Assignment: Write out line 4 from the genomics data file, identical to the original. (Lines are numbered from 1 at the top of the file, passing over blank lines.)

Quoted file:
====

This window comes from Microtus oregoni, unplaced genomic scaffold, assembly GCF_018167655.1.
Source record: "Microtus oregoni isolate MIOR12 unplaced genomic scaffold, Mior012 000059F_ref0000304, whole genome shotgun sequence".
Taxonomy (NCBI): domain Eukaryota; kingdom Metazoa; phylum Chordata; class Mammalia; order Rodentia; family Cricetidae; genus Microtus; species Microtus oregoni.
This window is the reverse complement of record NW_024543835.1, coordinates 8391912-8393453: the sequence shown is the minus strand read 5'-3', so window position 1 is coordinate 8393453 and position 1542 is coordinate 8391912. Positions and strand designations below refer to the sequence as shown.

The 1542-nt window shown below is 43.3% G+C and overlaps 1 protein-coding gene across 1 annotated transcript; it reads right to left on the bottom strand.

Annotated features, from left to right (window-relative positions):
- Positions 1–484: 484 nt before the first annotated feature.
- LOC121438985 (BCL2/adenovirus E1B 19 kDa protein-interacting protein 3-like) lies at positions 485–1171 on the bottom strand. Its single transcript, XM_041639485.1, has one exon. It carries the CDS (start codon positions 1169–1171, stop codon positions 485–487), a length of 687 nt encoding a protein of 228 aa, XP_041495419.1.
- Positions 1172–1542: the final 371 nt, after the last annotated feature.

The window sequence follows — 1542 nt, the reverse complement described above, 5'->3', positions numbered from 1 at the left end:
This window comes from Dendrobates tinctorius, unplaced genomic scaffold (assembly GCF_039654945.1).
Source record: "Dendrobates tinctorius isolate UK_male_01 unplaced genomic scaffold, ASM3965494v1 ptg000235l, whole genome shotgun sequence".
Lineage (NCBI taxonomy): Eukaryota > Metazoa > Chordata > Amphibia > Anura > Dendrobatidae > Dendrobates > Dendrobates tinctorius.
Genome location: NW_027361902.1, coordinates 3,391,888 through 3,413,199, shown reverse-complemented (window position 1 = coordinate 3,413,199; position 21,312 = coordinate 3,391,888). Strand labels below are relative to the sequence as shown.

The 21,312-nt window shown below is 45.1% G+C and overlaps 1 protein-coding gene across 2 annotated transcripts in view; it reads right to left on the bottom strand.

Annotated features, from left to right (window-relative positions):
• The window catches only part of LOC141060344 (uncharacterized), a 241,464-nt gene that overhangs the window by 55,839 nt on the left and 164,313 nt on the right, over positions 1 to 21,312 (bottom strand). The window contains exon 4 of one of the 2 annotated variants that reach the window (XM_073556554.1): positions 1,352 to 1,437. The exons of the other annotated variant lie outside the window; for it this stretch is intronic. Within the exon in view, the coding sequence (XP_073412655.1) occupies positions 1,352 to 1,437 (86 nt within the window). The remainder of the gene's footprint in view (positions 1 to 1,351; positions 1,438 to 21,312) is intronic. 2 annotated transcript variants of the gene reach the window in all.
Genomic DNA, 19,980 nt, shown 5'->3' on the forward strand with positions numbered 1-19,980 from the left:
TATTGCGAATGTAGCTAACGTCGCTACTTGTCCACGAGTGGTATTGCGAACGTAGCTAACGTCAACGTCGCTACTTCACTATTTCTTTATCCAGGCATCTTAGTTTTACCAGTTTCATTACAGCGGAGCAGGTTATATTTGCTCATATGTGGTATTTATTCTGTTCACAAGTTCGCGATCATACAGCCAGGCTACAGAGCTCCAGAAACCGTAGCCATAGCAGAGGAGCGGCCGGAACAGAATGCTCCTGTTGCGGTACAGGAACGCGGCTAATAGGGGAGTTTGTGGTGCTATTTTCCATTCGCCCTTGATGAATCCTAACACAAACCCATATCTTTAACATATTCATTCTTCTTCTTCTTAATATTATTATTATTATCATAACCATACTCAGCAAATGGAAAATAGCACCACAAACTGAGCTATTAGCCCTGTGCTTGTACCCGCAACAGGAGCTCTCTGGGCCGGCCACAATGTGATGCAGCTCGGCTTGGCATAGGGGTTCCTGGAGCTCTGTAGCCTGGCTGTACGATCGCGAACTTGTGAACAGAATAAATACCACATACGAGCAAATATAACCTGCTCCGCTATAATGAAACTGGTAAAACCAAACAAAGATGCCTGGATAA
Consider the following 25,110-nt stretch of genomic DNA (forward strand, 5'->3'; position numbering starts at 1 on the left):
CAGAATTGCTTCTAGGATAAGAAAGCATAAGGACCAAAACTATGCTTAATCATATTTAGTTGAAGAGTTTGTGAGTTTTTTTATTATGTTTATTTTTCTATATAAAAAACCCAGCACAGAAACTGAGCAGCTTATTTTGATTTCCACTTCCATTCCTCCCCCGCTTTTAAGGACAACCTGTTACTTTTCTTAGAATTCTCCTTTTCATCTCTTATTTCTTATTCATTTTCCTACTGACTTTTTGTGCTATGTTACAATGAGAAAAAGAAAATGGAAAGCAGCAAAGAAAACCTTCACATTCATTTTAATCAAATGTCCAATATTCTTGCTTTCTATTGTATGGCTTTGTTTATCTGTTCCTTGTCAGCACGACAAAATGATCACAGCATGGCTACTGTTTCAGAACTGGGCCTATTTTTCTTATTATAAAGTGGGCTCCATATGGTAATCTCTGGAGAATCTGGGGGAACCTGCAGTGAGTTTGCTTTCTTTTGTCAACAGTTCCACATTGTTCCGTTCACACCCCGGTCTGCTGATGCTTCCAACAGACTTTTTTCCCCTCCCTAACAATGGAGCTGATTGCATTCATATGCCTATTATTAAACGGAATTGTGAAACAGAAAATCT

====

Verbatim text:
This window is the reverse complement of record NW_024543835.1, coordinates 8391912-8393453: the sequence shown is the minus strand read 5'-3', so window position 1 is coordinate 8393453 and position 1542 is coordinate 8391912. Positions and strand designations below refer to the sequence as shown.